For example, the total capacity of the Saarde wind farm, which will begin to operate in Pärnu this summer, is 39 MW, and the estimated annual production is about 135 GWh, which makes it the most productive wind farm in Estonia. The energy produced at the Saarde wind farm covers the annual electricity needs of all homes in Pärnu County, i.e. more than 40,000 households. 

Offshore wind turbines produce a certain amount of electricity almost continuously because they produce electricity at a wind speed of 3 m/s and at a height of a few hundred meters above sea level. Thus, one offshore wind turbine covers the annual electricity needs of nearly 20,000 households. Offshore wind turbines are three to four times more powerful than land-based wind turbines. An offshore wind farm with 80 wind turbines produces roughly 60% of Estonia’s annual electricity needs. 

  1. What happens if there is no wind? 

Depending on the wind conditions, wind turbines produce energy with variable capacity but, luckily, they do not produce energy in isolation. Estonia has external connections for capacity that is bigger than Estonia’s electricity consumption at the coldest time of the year. The region of the Nordic and Baltic countries is large enough that there is never a complete lack of wind in the entire region at the same time. If it happens that a large number of wind turbines are down, for example in the summer, then solar and hydro plants still produce renewable electricity in the region. In addition, there are already storage and fast-starting reserve power plants in the region, and more will be built in the coming years.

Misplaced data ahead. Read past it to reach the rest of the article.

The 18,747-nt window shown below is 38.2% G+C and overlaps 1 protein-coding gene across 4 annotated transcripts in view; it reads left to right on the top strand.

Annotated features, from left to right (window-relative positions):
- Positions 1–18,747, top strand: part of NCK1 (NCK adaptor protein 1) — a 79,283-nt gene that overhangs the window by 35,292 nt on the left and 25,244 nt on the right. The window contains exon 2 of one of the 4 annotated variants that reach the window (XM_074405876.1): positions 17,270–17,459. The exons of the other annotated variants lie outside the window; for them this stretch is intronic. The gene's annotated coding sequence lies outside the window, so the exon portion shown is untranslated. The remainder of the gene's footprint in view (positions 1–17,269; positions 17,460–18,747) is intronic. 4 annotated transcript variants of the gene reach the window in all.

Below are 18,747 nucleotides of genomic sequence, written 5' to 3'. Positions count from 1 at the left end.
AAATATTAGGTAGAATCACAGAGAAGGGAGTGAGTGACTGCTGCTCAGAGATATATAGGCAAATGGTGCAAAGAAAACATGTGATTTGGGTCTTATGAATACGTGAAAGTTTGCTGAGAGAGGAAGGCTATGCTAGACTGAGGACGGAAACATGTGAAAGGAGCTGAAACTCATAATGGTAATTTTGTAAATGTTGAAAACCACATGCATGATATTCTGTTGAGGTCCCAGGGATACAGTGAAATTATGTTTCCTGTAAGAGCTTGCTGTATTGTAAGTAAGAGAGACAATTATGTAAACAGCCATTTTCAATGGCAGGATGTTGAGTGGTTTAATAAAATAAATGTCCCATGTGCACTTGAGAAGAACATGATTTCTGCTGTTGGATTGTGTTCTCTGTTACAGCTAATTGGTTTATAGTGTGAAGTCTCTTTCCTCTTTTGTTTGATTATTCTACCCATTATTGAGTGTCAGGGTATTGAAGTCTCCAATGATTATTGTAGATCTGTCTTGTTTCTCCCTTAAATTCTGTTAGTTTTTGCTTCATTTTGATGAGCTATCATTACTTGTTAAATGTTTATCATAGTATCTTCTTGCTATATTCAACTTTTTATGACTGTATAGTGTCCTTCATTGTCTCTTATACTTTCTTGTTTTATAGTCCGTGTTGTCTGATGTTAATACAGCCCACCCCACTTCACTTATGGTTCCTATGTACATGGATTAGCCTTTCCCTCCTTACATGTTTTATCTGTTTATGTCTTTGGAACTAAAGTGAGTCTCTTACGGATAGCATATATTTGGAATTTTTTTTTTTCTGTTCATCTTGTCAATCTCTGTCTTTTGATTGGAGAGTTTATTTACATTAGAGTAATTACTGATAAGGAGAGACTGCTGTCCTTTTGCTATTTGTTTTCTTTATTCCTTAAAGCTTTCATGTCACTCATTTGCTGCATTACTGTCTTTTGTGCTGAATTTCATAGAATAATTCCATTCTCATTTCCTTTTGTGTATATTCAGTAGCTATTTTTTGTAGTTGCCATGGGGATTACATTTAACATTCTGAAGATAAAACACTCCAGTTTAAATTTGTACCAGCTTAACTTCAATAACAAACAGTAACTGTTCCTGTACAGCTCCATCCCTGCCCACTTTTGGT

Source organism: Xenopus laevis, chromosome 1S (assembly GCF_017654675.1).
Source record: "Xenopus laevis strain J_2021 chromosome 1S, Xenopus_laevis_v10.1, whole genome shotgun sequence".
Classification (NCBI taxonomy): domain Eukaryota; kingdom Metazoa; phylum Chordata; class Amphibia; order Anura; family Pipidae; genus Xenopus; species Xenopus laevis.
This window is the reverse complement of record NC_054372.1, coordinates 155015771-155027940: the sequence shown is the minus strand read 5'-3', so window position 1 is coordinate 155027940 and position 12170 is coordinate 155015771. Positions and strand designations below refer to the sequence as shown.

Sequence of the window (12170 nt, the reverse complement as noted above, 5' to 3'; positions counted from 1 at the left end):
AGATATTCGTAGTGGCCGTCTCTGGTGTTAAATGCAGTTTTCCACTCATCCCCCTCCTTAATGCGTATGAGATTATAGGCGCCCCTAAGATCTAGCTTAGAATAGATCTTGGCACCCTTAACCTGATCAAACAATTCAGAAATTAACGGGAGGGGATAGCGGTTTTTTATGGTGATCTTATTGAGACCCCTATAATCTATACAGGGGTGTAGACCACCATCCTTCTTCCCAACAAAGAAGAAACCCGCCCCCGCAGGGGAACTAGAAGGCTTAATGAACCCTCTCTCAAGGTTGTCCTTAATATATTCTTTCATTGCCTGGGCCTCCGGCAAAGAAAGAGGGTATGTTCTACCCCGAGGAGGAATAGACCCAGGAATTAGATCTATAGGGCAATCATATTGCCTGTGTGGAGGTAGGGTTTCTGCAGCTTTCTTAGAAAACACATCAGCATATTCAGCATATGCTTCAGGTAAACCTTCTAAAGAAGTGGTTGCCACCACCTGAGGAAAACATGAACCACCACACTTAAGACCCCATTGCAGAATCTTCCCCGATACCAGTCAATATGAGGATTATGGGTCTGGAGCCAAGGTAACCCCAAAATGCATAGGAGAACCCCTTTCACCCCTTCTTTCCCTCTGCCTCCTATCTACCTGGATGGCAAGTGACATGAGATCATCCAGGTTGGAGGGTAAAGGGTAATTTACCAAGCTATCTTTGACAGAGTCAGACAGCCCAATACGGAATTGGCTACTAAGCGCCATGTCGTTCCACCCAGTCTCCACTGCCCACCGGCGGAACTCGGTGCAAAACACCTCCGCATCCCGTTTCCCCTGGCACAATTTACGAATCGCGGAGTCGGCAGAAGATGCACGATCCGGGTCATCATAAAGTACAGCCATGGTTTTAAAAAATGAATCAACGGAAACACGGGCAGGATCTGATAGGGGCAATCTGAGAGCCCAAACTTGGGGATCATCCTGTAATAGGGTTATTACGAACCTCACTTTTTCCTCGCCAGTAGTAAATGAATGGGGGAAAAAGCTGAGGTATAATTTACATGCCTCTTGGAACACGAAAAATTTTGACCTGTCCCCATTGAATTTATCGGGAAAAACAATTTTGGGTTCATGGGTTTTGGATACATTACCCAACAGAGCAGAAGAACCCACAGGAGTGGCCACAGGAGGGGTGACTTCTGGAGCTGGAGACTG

We have modeled the volumes of wind electricity production according to wind conditions since 2006 and found that by adding two offshore wind farms, new onshore wind farms and solar farms, and storage capacities in Estonia, we would be able to cover 95% of Estonia’s annual electricity needs with such a portfolio and to export it at certain times. In order to cover the remaining 5%, it is reasonable to have on-site reserve production capacities in addition to connections. Today, the solution is the existing oil shale boilers but, in the future, biomethane-based or cross-sector coupling solutions can be used (to produce hydrogen and heat from green electricity, charge cars, etc.). The need for reserves is in no way only related to renewable energy solutions – keeping certain capacities in reserve is always necessary for any combination of energy production capacities. 

  1. Why do we need wind electricity? 

The more electricity we produced from renewable energy, the less we need to use gas and oil shale. Abandoning fossil fuels is necessary to slow down climate change and maintain a livable climate. As electricity consumption increases, for example, due to the growth of electric transport, methods must be found to produce electricity without fossil energy sources. 

In Estonia, the best way to produce clean electricity is wind turbines, because we live in a sparsely populated windy region and the wind blows just when we need electricity the most, i.e. in the autumn and winter. Also, the price of producing electricity from wind or solar power is cheaper since there is no need to buy fuel to produce the electricity. This is also important in conjunction with stock market logic: the more renewable energy there is on the market at a cheaper price, the lower the price of electricity will be for everyone.